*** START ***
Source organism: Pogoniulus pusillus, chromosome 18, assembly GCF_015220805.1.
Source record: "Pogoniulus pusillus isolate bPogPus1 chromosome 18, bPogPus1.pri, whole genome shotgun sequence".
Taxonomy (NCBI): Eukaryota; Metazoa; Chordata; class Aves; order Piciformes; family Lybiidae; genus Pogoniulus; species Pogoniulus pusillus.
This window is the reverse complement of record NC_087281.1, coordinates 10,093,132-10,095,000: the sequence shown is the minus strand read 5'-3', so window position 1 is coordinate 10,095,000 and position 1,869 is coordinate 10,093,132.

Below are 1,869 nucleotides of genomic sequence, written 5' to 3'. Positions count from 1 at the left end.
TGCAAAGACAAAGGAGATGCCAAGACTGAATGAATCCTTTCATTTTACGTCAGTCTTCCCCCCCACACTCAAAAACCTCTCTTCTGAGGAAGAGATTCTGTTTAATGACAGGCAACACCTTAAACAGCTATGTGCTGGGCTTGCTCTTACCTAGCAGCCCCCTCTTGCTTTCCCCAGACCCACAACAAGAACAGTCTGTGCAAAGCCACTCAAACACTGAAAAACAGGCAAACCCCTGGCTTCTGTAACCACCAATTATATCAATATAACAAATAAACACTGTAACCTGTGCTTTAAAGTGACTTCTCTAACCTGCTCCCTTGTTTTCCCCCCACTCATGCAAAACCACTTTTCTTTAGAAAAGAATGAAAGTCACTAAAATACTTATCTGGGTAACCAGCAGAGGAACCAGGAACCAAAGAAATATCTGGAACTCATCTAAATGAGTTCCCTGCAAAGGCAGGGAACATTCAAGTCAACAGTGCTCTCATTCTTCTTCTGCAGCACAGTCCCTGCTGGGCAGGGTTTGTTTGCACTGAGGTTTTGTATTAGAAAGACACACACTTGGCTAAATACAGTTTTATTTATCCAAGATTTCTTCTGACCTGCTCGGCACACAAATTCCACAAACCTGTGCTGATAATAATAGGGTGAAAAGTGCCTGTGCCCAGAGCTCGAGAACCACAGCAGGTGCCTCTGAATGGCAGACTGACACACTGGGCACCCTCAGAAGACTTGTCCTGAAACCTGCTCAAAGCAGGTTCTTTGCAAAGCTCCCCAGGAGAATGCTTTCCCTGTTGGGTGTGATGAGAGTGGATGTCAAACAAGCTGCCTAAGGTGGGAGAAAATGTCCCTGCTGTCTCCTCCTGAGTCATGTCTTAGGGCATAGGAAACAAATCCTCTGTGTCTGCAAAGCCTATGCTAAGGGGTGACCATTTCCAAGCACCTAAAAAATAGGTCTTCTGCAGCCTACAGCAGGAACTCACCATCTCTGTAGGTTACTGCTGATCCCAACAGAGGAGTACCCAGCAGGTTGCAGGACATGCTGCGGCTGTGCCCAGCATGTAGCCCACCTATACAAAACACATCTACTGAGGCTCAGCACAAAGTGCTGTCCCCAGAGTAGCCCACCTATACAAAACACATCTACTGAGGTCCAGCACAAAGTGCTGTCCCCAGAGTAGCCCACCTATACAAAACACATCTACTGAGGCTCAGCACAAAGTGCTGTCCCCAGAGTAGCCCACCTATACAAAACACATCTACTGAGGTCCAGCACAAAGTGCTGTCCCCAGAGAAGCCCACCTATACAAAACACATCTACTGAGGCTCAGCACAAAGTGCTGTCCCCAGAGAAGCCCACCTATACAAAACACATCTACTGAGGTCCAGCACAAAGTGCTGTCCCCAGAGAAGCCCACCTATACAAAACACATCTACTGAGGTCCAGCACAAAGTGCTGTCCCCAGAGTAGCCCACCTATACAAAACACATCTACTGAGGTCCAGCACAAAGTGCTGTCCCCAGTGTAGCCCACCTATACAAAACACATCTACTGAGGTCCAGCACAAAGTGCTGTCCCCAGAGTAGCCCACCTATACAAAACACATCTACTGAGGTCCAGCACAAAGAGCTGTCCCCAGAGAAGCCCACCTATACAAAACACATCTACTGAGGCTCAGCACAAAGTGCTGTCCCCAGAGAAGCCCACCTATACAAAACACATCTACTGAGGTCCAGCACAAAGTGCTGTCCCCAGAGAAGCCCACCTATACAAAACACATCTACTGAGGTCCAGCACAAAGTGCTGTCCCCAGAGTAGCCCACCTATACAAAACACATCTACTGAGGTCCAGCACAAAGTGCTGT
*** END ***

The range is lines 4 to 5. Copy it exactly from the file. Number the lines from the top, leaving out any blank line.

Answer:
This window is the reverse complement of record NC_087281.1, coordinates 10,093,132-10,095,000: the sequence shown is the minus strand read 5'-3', so window position 1 is coordinate 10,095,000 and position 1,869 is coordinate 10,093,132.

Below are 1,869 nucleotides of genomic sequence, written 5' to 3'. Positions count from 1 at the left end.